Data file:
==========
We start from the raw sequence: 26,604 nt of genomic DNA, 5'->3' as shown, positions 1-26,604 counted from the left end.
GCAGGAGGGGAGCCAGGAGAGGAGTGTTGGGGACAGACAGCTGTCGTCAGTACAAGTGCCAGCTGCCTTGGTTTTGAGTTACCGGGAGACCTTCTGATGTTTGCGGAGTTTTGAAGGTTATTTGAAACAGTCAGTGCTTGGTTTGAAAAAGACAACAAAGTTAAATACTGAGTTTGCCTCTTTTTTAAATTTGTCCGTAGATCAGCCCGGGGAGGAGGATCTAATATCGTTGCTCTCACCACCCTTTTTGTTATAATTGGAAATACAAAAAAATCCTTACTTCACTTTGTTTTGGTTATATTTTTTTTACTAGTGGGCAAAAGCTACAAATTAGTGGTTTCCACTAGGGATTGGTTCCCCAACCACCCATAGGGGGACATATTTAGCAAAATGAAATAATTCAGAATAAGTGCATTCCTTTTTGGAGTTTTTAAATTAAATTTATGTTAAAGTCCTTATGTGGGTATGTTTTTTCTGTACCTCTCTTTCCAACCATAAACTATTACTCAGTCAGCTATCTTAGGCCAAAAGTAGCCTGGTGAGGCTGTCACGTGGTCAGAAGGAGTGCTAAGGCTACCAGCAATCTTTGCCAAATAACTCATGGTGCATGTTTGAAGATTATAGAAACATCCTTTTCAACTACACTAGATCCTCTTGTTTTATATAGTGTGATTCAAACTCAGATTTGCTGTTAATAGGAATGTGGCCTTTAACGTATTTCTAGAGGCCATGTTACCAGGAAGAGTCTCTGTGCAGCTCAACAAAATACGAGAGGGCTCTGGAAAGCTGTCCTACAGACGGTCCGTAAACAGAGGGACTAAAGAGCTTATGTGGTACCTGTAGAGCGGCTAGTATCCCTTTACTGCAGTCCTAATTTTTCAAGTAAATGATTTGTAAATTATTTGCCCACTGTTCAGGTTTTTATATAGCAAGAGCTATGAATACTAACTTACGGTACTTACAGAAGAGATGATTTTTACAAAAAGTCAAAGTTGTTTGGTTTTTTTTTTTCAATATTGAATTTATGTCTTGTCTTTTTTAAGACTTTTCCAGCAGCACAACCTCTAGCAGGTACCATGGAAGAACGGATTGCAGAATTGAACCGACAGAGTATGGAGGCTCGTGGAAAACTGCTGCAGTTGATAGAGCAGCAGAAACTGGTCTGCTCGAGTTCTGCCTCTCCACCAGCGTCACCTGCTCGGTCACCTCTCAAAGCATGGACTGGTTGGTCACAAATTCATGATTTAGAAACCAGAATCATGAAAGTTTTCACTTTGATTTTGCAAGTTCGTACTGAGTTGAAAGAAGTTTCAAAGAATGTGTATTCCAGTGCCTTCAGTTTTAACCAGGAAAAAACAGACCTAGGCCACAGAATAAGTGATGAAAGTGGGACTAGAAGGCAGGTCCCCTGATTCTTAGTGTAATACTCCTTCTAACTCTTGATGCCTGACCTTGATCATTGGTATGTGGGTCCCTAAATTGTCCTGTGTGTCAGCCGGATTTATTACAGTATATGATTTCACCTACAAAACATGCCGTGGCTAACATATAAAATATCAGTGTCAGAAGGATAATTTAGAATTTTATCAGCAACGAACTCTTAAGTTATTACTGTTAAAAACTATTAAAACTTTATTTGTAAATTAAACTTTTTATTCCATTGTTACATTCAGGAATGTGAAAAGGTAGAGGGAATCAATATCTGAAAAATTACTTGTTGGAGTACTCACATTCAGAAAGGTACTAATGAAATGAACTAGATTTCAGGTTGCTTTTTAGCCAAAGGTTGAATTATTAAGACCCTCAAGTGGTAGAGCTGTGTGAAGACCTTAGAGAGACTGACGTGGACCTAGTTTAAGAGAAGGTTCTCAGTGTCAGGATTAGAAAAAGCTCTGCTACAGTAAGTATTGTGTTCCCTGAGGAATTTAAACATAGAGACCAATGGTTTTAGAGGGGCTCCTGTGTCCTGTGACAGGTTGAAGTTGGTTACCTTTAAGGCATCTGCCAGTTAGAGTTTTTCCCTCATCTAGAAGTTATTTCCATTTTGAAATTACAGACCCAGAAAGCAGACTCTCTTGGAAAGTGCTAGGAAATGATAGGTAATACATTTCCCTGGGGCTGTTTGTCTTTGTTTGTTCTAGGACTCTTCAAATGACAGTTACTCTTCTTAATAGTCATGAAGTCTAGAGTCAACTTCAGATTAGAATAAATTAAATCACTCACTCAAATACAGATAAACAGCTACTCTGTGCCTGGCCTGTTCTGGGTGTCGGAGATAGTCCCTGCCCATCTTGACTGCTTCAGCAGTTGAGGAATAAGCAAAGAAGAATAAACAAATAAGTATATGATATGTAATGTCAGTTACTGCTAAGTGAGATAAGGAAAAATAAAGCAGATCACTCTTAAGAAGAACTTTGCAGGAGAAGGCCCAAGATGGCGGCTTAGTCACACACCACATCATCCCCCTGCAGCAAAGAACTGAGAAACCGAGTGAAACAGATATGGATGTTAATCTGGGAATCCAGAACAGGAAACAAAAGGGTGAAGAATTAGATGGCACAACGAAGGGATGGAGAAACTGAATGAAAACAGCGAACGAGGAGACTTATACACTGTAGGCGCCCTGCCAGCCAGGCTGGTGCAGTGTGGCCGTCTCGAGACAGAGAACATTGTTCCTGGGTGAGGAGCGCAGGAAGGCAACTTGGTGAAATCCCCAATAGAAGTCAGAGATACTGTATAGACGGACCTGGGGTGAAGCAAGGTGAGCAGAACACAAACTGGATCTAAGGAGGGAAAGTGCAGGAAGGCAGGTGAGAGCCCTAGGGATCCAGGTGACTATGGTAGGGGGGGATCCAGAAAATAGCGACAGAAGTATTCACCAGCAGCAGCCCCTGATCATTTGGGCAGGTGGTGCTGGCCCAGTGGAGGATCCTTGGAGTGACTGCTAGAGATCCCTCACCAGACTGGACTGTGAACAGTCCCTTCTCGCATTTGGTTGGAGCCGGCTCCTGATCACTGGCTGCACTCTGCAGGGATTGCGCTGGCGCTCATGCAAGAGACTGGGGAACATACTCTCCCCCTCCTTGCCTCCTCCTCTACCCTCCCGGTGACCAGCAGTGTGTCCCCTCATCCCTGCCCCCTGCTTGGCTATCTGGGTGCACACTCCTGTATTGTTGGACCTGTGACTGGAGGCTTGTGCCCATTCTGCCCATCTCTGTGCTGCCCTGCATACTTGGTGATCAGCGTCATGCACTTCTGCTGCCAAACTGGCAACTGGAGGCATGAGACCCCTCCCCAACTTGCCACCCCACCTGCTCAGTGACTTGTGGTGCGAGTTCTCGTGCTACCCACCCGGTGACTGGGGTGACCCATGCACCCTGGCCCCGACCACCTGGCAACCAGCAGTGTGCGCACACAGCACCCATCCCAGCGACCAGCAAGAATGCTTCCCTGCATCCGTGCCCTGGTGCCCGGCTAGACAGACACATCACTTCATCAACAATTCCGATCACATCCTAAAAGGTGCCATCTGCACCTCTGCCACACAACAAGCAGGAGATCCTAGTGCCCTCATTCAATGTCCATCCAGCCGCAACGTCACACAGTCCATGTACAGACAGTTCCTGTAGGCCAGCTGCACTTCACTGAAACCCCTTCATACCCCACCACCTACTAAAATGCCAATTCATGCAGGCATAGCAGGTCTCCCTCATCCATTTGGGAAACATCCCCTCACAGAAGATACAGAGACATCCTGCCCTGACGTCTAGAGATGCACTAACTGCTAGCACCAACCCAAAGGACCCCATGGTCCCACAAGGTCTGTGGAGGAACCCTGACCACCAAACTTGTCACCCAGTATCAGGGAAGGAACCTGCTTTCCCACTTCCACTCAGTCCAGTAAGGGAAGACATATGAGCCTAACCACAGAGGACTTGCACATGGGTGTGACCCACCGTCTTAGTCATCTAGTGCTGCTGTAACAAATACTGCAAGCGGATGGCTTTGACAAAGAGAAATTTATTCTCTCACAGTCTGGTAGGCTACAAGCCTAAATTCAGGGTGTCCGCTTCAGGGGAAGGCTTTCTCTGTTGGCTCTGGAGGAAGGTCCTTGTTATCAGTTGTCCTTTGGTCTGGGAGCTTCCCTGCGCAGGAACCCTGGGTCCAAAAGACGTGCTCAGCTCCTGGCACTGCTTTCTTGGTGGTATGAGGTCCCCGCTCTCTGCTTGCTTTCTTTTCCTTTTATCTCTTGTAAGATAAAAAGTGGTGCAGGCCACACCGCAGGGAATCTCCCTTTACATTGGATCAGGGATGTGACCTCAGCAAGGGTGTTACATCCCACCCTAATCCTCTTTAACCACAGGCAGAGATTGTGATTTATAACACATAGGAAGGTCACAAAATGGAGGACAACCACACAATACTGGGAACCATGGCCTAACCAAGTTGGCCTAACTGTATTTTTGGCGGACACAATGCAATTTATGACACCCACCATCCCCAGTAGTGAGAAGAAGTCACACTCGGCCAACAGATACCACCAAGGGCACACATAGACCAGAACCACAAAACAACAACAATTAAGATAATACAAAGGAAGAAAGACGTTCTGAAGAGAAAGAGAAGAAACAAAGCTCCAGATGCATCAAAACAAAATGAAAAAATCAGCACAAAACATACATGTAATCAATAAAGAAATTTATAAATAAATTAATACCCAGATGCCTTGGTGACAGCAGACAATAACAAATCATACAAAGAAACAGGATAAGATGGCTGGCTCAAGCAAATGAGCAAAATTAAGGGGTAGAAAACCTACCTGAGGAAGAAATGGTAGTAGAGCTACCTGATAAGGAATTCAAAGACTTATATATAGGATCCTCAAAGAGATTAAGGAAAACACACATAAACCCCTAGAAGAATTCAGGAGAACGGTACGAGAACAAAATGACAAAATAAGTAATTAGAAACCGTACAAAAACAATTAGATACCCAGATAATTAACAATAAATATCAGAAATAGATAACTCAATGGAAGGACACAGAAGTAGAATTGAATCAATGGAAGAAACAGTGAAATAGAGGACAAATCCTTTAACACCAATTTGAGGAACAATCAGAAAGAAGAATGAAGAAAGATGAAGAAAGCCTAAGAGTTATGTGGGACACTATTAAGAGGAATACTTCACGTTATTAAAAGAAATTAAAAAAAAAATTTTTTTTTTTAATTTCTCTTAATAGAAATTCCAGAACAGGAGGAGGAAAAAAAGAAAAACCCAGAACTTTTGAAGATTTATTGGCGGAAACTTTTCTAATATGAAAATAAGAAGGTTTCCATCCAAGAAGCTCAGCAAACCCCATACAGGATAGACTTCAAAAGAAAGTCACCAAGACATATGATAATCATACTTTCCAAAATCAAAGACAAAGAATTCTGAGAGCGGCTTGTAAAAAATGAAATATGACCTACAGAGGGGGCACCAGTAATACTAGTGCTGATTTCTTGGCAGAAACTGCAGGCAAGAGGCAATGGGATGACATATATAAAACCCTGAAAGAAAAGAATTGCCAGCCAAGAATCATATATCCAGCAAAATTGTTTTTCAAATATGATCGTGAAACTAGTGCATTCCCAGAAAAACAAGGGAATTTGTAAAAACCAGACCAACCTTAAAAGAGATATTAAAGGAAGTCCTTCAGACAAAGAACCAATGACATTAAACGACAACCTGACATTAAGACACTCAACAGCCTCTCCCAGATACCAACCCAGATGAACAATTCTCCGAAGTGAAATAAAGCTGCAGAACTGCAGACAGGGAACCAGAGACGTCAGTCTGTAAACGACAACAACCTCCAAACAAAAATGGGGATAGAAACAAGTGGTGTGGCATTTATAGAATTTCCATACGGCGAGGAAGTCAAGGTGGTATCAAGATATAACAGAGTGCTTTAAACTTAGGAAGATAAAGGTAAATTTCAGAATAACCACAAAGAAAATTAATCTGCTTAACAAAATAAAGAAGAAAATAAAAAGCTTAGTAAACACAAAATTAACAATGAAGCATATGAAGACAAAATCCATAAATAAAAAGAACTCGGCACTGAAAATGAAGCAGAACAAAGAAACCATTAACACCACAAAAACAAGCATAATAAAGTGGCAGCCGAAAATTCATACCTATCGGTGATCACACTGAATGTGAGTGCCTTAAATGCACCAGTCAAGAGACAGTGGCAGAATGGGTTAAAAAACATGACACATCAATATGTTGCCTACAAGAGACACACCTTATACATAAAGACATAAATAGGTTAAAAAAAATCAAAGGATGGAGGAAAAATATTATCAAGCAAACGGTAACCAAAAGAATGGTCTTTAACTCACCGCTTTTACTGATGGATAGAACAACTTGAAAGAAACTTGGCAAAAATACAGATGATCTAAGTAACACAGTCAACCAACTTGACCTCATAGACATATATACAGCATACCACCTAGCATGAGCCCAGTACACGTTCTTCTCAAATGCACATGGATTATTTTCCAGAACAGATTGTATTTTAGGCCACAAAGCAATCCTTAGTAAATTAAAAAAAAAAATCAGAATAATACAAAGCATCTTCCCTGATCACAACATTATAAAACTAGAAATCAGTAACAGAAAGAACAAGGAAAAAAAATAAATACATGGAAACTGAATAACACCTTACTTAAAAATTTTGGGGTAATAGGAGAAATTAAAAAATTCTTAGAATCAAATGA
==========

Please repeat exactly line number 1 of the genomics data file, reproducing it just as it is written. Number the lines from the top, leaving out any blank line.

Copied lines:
We start from the raw sequence: 26,604 nt of genomic DNA, 5'->3' as shown, positions 1-26,604 counted from the left end.